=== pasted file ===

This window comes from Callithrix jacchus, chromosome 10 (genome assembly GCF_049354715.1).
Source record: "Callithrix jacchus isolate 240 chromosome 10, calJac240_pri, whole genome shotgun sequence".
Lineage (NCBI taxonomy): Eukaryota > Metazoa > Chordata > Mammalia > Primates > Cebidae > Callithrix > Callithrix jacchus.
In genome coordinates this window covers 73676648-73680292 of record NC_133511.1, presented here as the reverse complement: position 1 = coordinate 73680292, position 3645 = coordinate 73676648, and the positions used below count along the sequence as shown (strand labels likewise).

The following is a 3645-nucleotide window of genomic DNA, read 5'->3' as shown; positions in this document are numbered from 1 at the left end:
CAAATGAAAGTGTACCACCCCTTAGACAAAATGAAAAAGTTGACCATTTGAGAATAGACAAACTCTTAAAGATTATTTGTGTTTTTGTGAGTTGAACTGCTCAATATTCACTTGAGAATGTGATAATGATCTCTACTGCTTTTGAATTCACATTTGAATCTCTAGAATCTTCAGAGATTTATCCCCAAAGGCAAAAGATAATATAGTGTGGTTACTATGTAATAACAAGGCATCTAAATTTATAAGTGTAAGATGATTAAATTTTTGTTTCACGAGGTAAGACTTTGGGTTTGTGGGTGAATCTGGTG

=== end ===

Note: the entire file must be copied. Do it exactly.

This window comes from Callithrix jacchus, chromosome 10 (genome assembly GCF_049354715.1).
Source record: "Callithrix jacchus isolate 240 chromosome 10, calJac240_pri, whole genome shotgun sequence".
Lineage (NCBI taxonomy): Eukaryota > Metazoa > Chordata > Mammalia > Primates > Cebidae > Callithrix > Callithrix jacchus.
In genome coordinates this window covers 73676648-73680292 of record NC_133511.1, presented here as the reverse complement: position 1 = coordinate 73680292, position 3645 = coordinate 73676648, and the positions used below count along the sequence as shown (strand labels likewise).

The following is a 3645-nucleotide window of genomic DNA, read 5'->3' as shown; positions in this document are numbered from 1 at the left end:
CAAATGAAAGTGTACCACCCCTTAGACAAAATGAAAAAGTTGACCATTTGAGAATAGACAAACTCTTAAAGATTATTTGTGTTTTTGTGAGTTGAACTGCTCAATATTCACTTGAGAATGTGATAATGATCTCTACTGCTTTTGAATTCACATTTGAATCTCTAGAATCTTCAGAGATTTATCCCCAAAGGCAAAAGATAATATAGTGTGGTTACTATGTAATAACAAGGCATCTAAATTTATAAGTGTAAGATGATTAAATTTTTGTTTCACGAGGTAAGACTTTGGGTTTGTGGGTGAATCTGGTG